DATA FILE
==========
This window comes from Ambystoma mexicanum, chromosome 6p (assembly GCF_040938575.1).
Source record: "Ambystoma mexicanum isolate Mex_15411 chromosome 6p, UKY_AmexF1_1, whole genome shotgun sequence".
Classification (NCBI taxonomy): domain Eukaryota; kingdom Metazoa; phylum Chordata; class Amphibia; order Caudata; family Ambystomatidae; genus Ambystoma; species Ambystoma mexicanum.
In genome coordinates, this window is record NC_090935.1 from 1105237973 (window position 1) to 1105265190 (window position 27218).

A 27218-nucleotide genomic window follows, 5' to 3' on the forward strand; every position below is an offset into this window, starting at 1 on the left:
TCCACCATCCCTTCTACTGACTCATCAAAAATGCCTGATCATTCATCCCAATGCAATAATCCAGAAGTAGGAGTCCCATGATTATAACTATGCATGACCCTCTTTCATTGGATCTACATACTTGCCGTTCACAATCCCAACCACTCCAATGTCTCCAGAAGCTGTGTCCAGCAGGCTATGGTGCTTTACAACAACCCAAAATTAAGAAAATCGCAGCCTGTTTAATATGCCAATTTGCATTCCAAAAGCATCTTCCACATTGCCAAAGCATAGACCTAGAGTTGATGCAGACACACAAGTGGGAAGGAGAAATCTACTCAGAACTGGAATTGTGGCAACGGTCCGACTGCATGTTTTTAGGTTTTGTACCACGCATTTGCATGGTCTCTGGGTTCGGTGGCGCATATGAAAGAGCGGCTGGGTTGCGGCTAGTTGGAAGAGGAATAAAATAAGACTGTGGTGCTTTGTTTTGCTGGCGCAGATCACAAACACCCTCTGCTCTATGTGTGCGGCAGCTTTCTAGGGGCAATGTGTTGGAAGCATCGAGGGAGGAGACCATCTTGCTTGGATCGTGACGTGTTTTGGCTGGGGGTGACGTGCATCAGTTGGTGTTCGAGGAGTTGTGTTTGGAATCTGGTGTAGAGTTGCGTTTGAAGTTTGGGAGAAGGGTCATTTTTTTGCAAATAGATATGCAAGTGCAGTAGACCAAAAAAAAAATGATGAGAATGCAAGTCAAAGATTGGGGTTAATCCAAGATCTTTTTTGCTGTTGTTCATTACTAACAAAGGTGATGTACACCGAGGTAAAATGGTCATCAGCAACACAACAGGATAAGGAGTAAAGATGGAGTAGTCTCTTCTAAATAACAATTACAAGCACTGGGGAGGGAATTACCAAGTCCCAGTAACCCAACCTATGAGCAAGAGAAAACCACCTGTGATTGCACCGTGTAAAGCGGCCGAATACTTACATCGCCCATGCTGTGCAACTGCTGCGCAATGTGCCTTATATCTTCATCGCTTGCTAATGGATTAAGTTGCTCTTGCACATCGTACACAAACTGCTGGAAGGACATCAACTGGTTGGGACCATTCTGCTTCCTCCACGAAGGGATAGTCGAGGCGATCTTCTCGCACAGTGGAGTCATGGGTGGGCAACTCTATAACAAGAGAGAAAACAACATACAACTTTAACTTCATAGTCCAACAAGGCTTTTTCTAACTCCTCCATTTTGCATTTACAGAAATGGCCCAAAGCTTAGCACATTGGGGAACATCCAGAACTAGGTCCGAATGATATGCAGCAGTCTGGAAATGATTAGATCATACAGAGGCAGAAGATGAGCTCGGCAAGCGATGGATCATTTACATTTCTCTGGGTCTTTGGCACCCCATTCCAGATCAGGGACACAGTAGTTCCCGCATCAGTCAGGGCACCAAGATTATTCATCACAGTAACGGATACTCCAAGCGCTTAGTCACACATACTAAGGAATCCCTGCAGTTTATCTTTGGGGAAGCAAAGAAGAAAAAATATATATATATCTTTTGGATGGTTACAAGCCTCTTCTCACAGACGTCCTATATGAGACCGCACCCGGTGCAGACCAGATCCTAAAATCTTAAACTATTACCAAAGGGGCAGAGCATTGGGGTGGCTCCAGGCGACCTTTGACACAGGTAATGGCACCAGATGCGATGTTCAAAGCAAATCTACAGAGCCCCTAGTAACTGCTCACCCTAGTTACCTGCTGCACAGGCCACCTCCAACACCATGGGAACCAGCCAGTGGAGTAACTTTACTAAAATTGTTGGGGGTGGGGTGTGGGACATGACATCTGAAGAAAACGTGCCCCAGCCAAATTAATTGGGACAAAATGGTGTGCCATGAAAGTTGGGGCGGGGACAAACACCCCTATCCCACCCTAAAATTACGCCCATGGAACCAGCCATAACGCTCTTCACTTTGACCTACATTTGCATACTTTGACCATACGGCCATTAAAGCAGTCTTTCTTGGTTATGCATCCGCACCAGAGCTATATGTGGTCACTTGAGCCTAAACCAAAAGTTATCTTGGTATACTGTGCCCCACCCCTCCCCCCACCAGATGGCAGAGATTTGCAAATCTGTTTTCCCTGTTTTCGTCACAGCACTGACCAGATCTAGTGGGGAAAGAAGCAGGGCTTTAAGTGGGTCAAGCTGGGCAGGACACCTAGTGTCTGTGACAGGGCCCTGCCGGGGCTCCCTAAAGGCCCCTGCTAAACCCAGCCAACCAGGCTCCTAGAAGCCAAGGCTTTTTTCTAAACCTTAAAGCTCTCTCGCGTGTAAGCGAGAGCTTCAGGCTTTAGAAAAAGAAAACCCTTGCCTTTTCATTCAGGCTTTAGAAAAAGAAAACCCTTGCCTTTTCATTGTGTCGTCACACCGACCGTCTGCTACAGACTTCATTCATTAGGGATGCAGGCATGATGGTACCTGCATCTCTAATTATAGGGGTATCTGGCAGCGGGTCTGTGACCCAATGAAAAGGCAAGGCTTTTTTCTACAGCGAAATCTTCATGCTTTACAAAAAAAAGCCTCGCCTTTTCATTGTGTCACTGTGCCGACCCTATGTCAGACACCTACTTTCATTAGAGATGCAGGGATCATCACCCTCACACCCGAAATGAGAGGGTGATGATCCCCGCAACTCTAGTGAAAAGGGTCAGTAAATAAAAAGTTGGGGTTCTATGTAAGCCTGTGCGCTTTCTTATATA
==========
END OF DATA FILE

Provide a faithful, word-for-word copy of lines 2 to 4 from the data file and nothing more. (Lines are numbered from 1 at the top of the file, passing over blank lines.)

Source record: "Ambystoma mexicanum isolate Mex_15411 chromosome 6p, UKY_AmexF1_1, whole genome shotgun sequence".
Classification (NCBI taxonomy): domain Eukaryota; kingdom Metazoa; phylum Chordata; class Amphibia; order Caudata; family Ambystomatidae; genus Ambystoma; species Ambystoma mexicanum.
In genome coordinates, this window is record NC_090935.1 from 1105237973 (window position 1) to 1105265190 (window position 27218).